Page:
A few words can make or break a maintenance team. Work orders are proof of that.
“In the past, bad decisions were made because we didn’t have accurate work order information,” said Tim Davison, Asset CARE planner for MillerCoors, in this case study by Reliable Plant.
A failure-prone fan at a MillerCoors site is proof of this. The fan failed three times in 18 months. A vibration analysis had found anomalies a month before the third failure, but maintenance wasn’t scheduled or prioritized before the fan failed.
The lesson: Work orders weren’t set up properly, causing important maintenance to be missed.
If this can happen to one of the world’s biggest brewers, it can happen to anyone. That’s why this article is going back to basics and exploring strategies for creating world-class work orders. It will provide the building blocks for great work order processes, from start to finish.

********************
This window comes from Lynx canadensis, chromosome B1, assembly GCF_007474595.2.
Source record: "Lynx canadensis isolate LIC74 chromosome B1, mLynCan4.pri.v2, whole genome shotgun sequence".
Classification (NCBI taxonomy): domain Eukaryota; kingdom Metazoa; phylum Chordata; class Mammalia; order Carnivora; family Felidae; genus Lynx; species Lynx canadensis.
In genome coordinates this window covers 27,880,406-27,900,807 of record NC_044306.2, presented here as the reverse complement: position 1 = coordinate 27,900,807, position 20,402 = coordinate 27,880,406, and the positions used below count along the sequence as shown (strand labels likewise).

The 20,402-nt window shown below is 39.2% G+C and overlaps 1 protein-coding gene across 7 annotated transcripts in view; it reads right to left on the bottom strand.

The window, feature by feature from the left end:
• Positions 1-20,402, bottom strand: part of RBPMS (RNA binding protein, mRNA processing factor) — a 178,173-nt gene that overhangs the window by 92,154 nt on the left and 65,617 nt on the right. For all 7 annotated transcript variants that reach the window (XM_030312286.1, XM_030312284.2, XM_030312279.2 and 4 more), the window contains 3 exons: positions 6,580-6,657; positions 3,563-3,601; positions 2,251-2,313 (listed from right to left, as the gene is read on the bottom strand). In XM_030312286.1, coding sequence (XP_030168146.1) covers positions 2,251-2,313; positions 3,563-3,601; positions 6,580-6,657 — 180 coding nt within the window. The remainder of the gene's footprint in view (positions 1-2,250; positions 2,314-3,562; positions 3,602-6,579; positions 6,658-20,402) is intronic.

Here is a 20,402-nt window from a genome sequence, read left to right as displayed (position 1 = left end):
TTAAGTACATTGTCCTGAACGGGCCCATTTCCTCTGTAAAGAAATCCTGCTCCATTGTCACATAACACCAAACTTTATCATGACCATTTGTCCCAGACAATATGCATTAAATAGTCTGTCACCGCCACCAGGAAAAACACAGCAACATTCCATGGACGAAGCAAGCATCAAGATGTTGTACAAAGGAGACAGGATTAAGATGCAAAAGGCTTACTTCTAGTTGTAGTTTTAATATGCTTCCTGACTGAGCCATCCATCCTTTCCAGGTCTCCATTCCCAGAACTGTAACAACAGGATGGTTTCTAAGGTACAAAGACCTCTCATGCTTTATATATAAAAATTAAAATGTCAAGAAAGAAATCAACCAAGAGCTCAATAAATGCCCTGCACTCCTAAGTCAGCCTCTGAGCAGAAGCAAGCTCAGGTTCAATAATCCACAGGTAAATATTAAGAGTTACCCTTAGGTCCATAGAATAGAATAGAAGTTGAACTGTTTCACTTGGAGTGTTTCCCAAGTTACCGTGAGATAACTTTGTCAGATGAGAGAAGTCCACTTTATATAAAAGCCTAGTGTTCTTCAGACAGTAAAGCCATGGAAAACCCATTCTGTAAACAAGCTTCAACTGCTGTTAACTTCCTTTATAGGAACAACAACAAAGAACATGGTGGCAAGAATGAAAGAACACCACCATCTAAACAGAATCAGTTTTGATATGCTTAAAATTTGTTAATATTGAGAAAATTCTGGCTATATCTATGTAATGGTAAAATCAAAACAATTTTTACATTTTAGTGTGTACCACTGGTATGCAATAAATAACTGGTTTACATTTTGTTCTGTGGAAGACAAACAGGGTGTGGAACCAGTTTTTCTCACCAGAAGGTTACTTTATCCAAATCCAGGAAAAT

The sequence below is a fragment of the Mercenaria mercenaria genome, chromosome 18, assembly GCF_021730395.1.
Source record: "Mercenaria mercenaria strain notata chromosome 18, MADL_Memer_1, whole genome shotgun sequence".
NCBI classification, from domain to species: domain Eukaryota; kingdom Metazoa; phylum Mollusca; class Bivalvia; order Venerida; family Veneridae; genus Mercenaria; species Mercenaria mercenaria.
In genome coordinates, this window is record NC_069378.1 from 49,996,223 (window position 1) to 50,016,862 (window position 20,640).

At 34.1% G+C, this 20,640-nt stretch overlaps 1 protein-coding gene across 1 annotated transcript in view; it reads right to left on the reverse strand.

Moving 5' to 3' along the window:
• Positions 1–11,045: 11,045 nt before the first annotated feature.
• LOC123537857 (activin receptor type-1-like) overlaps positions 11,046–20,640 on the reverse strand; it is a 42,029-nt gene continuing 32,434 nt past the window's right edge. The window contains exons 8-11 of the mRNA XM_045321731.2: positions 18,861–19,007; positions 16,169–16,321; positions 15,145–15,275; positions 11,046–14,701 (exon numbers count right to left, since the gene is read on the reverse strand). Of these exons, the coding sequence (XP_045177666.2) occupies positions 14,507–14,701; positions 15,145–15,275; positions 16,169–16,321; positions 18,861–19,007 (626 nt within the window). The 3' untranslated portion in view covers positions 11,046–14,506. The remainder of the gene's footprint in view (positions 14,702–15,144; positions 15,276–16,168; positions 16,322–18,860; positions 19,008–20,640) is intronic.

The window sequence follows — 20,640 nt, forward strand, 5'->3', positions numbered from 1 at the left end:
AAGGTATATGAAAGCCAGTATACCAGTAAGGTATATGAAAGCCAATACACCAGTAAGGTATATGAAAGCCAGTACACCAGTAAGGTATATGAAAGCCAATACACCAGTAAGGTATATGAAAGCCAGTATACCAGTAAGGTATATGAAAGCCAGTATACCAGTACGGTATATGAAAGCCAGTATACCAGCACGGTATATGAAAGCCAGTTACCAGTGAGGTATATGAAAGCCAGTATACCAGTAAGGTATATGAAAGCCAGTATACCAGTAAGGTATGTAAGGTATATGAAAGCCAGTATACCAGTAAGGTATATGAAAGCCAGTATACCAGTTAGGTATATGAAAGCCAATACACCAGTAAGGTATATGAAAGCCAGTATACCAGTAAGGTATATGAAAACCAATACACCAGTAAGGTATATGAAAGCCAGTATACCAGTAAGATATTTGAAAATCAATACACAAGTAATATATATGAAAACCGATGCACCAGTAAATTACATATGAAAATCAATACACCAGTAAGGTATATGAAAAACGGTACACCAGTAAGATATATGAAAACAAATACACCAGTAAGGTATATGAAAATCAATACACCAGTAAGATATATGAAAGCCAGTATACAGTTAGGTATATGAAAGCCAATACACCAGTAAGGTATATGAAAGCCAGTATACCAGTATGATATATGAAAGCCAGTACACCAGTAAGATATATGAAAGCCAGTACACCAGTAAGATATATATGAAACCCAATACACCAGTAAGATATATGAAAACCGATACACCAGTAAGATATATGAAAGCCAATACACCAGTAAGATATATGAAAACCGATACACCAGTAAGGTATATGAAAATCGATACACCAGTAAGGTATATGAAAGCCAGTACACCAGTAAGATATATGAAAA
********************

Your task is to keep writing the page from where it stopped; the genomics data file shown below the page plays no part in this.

Five key strategies for managing maintenance work orders
Just like every asset at your company, your work orders need standard operating procedures. SOPs give you a baseline for creating, reviewing, and optimizing every job you do.
#1: Deciding on goals and measurements for your work orders
It’s important to know what information you want from a work order when you set them up. Work order and maintenance metrics deserve their own article entirely, but the chart below will give you a good framework to start from.
#2: Define roles and responsibilities
Create clearly defined roles and responsibilities for each part of the work order process. Outline who can create, assign, prioritize, complete, and review work orders. This will help you avoid duplicate or unauthorized work and miscommunication.